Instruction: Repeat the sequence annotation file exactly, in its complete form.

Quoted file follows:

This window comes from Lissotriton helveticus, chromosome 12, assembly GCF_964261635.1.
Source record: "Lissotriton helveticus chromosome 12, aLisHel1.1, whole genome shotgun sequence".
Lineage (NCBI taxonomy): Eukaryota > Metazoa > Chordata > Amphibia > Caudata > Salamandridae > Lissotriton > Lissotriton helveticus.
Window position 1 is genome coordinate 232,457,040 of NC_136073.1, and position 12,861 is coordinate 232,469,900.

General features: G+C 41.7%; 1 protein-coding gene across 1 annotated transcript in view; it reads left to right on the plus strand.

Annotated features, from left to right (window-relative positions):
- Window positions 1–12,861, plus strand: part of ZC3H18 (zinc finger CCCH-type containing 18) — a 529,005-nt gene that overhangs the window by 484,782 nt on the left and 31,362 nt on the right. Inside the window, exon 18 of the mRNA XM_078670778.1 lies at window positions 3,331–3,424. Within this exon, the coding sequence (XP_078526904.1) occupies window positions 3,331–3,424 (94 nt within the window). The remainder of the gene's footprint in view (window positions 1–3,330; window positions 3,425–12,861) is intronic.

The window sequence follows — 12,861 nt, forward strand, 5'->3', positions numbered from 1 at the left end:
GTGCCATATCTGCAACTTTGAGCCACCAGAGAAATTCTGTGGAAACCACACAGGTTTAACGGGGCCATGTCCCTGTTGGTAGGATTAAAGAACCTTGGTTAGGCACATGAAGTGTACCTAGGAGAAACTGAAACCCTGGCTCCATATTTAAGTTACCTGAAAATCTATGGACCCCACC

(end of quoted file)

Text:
This window comes from Lissotriton helveticus, chromosome 12, assembly GCF_964261635.1.
Source record: "Lissotriton helveticus chromosome 12, aLisHel1.1, whole genome shotgun sequence".
Lineage (NCBI taxonomy): Eukaryota > Metazoa > Chordata > Amphibia > Caudata > Salamandridae > Lissotriton > Lissotriton helveticus.
Window position 1 is genome coordinate 232,457,040 of NC_136073.1, and position 12,861 is coordinate 232,469,900.

General features: G+C 41.7%; 1 protein-coding gene across 1 annotated transcript in view; it reads left to right on the plus strand.

Annotated features, from left to right (window-relative positions):
- Window positions 1–12,861, plus strand: part of ZC3H18 (zinc finger CCCH-type containing 18) — a 529,005-nt gene that overhangs the window by 484,782 nt on the left and 31,362 nt on the right. Inside the window, exon 18 of the mRNA XM_078670778.1 lies at window positions 3,331–3,424. Within this exon, the coding sequence (XP_078526904.1) occupies window positions 3,331–3,424 (94 nt within the window). The remainder of the gene's footprint in view (window positions 1–3,330; window positions 3,425–12,861) is intronic.

The window sequence follows — 12,861 nt, forward strand, 5'->3', positions numbered from 1 at the left end:
GTGCCATATCTGCAACTTTGAGCCACCAGAGAAATTCTGTGGAAACCACACAGGTTTAACGGGGCCATGTCCCTGTTGGTAGGATTAAAGAACCTTGGTTAGGCACATGAAGTGTACCTAGGAGAAACTGAAACCCTGGCTCCATATTTAAGTTACCTGAAAATCTATGGACCCCACC